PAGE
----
The Military Commission Act of 2006 followed the Patriot Acts, creating military tribunals for the trying of "unlawful enemy combatants," including American citizens. Unlike a civil or criminal court, the accused needs only a two-thirds vote by the commission members to be convicted. The act permits the indefinite jailing of suspects in a military prison without providing access to a lawyer or charging with a crime. The government is not required to produce any normally admissible evidence at a commission hearing and can rely on hearsay or even on information obtained overseas during torture to make its case. Detainees do not have access to any classified information being used against them and cannot cross examine or even know the identity of witnesses. The MCA suspends habeas corpus for anyone charged and forbids the application of the Geneva Conventions to mitigate conditions of confinement or to challenge the judicial process or verdict. The Geneva Conventions also cannot be invoked if the accused subsequently claims he was tortured or otherwise abused, protecting overly zealous interrogators from later charges of "war crimes." The act was also designed to cover all cases that were pending, meaning that it was retroactive.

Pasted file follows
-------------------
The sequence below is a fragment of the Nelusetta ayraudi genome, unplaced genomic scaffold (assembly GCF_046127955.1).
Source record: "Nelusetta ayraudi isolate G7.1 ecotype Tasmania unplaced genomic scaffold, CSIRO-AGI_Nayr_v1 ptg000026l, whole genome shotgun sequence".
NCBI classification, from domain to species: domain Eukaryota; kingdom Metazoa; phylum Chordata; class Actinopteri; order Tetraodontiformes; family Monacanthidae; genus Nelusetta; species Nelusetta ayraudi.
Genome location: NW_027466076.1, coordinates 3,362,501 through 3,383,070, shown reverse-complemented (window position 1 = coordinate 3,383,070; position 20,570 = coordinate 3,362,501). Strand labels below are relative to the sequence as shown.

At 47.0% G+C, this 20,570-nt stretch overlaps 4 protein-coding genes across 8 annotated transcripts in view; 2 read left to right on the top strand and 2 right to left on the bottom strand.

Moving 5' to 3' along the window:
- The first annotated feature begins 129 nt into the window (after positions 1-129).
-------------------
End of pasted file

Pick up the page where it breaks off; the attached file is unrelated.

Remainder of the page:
Those concerned about civil liberties could have predicted that worse might be coming and it has, it seems, finally arrived. On February 3rd Director of National Intelligence Dennis Blair told members of the House Intelligence Committee that the United States government can kill American citizens overseas who are “taking action that threatens Americans.” Blair reportedly was revealing a secret policy that has been in place since the Bush Administration. It is the ultimate irony that Blair is representing the new Administration in Washington headed by President Barack Obama, who had, during his campaign, opposed the infringements on liberties inherent in the Patriot and Military Commissions Acts. Instead of confining those Acts to the dustbin, Obama has continued them and has also strengthened his Administration’s ability to use the state secrets privilege to silence criticism and dissent.